|First views - the West Lawn on a misty morning!|
|Tim Smit & Jim Nelson - Heligan as it was early 1990's|
|Similar view as it is today|
The main walled garden is laid out traditionally with long rows of fruit, vegetables and cut flowers. No modern gimmicks just maximum production. The walls are clothed with trained fruit trees and the central walkway is covered with apple arches and lined with flowers. Traditionally a 19C family would have visited the gardens after church on Sunday, before lunch and whilst they would walk through the vegetable garden, there had to be flowers to make it presentable! Cabbages hidden well from view!
|Cordon fruit trees in the kitchen garden|
|Serried ranks of vegetables growing to attention!|
|Heligan scarecrow or is it the ghost of a past gardener?|
|The apple walk|
|The walls show hundreds of holes where long gone vine eyes were used to train fruit|
Next to the main walled garden is a smaller enclosure known as the melon yard, containing a restored glasshouse and numerous frames. Just look at the size of these huge 'lights' used to cover the frames. Tough guys these old gardeners - no need for the gym after lifting these. The glasshouse was traditionally used for melons and cucumber. Some of the frames or pits, as they were called, were used for growing pineapples, once regarded as the king of fruits. This skilled exercise involved heating with fermenting stable manure. Resurrecting this practice has been challenging, partly because of the need for large quantities of fresh manure! The yard also contains a toolshed, the original potting shed and the 'Thunderbox', the gardener's original toilet, complete with names scrawled on the wall.
|The melon house and pineapple pits - poor pic - such a dull day!|
|Heligan melons - internet pic - growth much slower this year!|
|Heligan pineapples maturing - internet pic|
|Frames for early vegetables and seedling production|
|Just look at the size and imagine the weight of these 'English lights'|
|The potting shed|
A further walled area, known as the flower garden is a sheltered enclosure originally used for early vegetables as well as flowers and containing vineries, a citrus and a peach house. All of these were of course totally derelict until the 1990s. The glasshouses are of a type known as a Paxton patent house, a sort of 'flat-pack' greenhouse to a standard design that was assembled on site. These greenhouses have been faithfully reconstructed and are once again in use. The adjacent boiler house still contains the original cast iron Britannia boiler, dug out from years of accumulated rubbish, not surprisingly defunct but the cast iron piping is still present. The same building houses the Head Gardener's office. He must have been very cosy, not only having the heat from the boiler but also his own wood burning stove!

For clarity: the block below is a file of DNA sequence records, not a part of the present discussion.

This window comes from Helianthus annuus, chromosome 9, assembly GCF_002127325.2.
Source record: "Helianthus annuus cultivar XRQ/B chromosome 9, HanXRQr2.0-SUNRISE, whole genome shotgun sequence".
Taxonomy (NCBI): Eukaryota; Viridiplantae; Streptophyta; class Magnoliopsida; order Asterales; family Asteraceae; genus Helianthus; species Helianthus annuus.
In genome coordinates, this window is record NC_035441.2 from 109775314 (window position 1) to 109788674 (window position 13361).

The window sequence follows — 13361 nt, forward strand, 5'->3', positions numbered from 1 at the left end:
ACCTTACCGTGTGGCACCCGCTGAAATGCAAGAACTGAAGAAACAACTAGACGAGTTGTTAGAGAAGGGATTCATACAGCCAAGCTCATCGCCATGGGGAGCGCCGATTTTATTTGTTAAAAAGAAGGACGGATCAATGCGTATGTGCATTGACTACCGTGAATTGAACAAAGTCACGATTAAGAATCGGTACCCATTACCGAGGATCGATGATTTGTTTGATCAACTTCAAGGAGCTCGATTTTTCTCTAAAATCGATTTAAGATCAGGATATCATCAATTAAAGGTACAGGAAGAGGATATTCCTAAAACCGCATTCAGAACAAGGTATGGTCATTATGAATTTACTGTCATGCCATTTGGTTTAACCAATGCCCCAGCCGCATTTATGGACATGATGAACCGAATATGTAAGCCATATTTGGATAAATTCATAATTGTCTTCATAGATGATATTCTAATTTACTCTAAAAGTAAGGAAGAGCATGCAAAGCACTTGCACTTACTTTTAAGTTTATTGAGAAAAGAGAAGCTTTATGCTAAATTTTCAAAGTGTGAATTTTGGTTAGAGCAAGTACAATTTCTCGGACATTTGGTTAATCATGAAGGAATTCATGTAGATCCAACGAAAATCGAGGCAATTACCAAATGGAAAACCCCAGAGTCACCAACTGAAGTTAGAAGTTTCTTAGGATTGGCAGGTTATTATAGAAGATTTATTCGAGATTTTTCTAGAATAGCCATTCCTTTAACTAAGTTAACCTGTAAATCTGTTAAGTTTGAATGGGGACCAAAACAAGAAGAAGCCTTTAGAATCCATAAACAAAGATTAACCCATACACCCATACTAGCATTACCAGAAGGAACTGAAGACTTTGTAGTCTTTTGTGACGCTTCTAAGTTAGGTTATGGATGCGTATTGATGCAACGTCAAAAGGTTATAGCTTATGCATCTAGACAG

|The Flower garden and its greenhouses|
|The flower garden and citrus House|
|The vinery - typical Paxton house|
|Inside the vinery|
|Cast iron heating grilles|
|The original Britannia Boiler|
|Head gardener's Office|
|Inside the peach house|
|The Pencalenick Greenhouse - from elsewhere - authentic Victorian but not a restoration, complete with 19C pelargoniums|
Beyond the walled gardens there are the wider ornamental gardens with a huge collection of mature trees, immense rhododendrons and vast camellias all of which were disentangled from years of bramble, sycamore and other weed growth. Specific areas include the Italian Garden, the Ravine, New Zealand and the North Summerhouse. The Sundial Garden seemed rather in need of attention, with rather poor planting competing with a lot of weed. The rhododendrons had finished flowering but it was still impressive to see the size of some of these monster plants. Amazing to realise that some had been growing here since first imported as new introductions from Joseph Hooker's Himalayan travels in the 1850's. The collection has been documented and by means of micro-propagation has been secured for the future.
|Typical pathway under 19C rhododendrons|
|Rhododendrons on the West Lawn|
|What a sight they must be when in bloom - just an internet pic for a taste of colour|